The Chair of the Parliamentary Committee for European Integration of Georgia, Tamar Khulordava, says that 11,700 Georgians left Georgia for the Schengen area without visas in April and only 26 people were refused to cross the border.
11,700 Georgians have enjoyed visa-free travel with EU so far
By Tea Mariamidze
Tuesday, May 2
“Although there were fears that a lot of people would be denied to cross the border, it has not happened. We have only 26 such cases and it is a pleasure to find that these cases are related to objective circumstances, namely improper documentation, and not biased decisions," Khulordava said.
The European Integration Committee Chair said that the data of the first month was “really good”.
Khulordava said that the state will continue to actively inform the public about the visa-free regime and its conditions and terms.
“For now we don’t know how we are fulfilling the terms of the regime, it is impossible to say yet because the three month period term has not passed yet. Consequently, after 90 days we will know how many of our citizens have followed the requirements," she said.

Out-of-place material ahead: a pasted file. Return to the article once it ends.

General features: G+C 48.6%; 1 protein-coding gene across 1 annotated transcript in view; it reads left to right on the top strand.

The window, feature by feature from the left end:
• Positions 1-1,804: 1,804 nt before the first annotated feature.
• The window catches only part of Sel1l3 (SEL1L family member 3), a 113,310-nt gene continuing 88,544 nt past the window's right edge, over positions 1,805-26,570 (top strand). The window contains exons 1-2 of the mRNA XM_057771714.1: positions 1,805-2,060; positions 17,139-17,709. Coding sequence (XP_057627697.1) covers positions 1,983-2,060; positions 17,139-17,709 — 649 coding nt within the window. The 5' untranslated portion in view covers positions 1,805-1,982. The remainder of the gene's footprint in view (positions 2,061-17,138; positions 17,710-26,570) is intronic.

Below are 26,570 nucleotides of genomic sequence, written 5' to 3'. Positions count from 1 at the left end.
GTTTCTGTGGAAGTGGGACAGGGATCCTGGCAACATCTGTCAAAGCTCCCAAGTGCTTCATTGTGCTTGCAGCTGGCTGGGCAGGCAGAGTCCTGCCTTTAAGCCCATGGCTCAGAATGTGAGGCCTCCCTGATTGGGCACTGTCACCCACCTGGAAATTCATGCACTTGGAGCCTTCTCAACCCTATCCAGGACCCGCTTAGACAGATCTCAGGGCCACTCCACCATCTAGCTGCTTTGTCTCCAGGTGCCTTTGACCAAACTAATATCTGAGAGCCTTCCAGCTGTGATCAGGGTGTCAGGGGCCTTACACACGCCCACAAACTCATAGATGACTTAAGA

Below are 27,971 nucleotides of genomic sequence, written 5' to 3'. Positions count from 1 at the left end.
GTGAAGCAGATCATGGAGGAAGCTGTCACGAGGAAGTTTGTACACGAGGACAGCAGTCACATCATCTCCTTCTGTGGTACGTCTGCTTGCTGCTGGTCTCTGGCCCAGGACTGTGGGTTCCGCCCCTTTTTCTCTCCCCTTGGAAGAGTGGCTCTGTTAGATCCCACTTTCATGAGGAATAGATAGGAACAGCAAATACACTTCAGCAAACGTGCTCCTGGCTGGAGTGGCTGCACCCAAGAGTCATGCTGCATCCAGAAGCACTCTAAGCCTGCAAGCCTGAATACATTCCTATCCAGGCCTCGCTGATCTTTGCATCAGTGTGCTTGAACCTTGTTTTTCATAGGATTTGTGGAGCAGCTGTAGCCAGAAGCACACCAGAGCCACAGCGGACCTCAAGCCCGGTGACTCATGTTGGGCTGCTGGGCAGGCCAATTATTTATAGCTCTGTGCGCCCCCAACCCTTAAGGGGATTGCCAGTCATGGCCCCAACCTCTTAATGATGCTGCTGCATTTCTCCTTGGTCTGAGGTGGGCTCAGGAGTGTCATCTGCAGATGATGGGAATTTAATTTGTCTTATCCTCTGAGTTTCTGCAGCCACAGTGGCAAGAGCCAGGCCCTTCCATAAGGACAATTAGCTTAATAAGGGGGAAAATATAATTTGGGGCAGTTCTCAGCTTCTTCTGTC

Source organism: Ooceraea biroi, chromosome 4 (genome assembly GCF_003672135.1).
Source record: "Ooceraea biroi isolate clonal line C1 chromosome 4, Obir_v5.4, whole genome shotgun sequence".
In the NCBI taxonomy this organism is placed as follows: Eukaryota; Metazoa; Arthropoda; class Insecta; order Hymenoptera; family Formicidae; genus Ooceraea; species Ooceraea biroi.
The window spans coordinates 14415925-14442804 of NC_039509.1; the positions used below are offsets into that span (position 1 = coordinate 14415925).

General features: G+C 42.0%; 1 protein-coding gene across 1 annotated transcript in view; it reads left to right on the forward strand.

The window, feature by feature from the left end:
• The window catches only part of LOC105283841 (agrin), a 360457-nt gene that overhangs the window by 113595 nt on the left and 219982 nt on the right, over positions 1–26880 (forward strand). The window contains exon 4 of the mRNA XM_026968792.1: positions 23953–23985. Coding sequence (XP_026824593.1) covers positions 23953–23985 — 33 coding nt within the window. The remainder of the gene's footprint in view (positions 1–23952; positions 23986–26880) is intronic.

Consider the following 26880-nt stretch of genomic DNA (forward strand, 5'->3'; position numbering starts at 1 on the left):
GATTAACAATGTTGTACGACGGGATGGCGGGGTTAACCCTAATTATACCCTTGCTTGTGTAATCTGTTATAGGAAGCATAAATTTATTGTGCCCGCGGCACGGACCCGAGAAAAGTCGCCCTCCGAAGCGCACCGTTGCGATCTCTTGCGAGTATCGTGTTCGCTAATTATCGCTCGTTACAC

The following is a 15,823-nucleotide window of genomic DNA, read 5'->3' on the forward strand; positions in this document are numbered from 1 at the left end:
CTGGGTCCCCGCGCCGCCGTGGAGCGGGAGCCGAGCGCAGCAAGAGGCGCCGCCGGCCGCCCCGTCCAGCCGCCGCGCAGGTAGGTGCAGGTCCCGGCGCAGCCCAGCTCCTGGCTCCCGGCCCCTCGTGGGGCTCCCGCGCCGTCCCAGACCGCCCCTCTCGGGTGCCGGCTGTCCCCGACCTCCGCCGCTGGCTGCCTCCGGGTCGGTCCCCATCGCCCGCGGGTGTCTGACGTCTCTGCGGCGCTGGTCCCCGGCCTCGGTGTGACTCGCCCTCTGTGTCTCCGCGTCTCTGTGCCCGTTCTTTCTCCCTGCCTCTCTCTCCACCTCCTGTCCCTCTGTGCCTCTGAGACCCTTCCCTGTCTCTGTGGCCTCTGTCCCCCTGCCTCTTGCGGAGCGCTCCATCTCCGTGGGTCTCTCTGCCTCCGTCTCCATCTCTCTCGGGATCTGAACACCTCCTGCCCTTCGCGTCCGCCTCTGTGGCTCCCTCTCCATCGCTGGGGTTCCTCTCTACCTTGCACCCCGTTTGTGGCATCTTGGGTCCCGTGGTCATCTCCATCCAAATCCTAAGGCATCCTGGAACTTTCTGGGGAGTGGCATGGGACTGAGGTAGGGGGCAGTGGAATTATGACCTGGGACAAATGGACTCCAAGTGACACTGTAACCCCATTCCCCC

The visa-free regime for Georgia was activated on March 28.
Georgians holding biometric passports are now able to enter the Schengen Area for 90 days within any 180-day period for vacation, business, or any other purpose except work.
Georgians can travel without visas to the following 22 EU member states: Belgium, Austria, Germany, Denmark, Spain, Estonia, Italy, Latvia, Lithuania, Luxembourg, Malta, the Netherlands, Poland, Portugal, Greece, France, Slovenia, Slovakia, Hungary, Finland, Sweden, and the Czech Republic.
The visa-free regime also applies to four non-EU-member states (Iceland, Lichtenstein, Norway and Switzerland) as well as four Schengen candidate countries (Bulgaria, Cyprus, Romania and Croatia).
Exceptions for visa-free travel include Ireland and the United Kingdom.
Georgians will lose the freedom to travel visa-free if they suddenly start making numerous asylum requests, stay in the Schengen Zone for more than 90 days at a time or cause an increase in risks and internal security.
If such problems emerge, the suspension of visa-free regime can be extended up to 18 months, followed by the intervention of the European Parliament.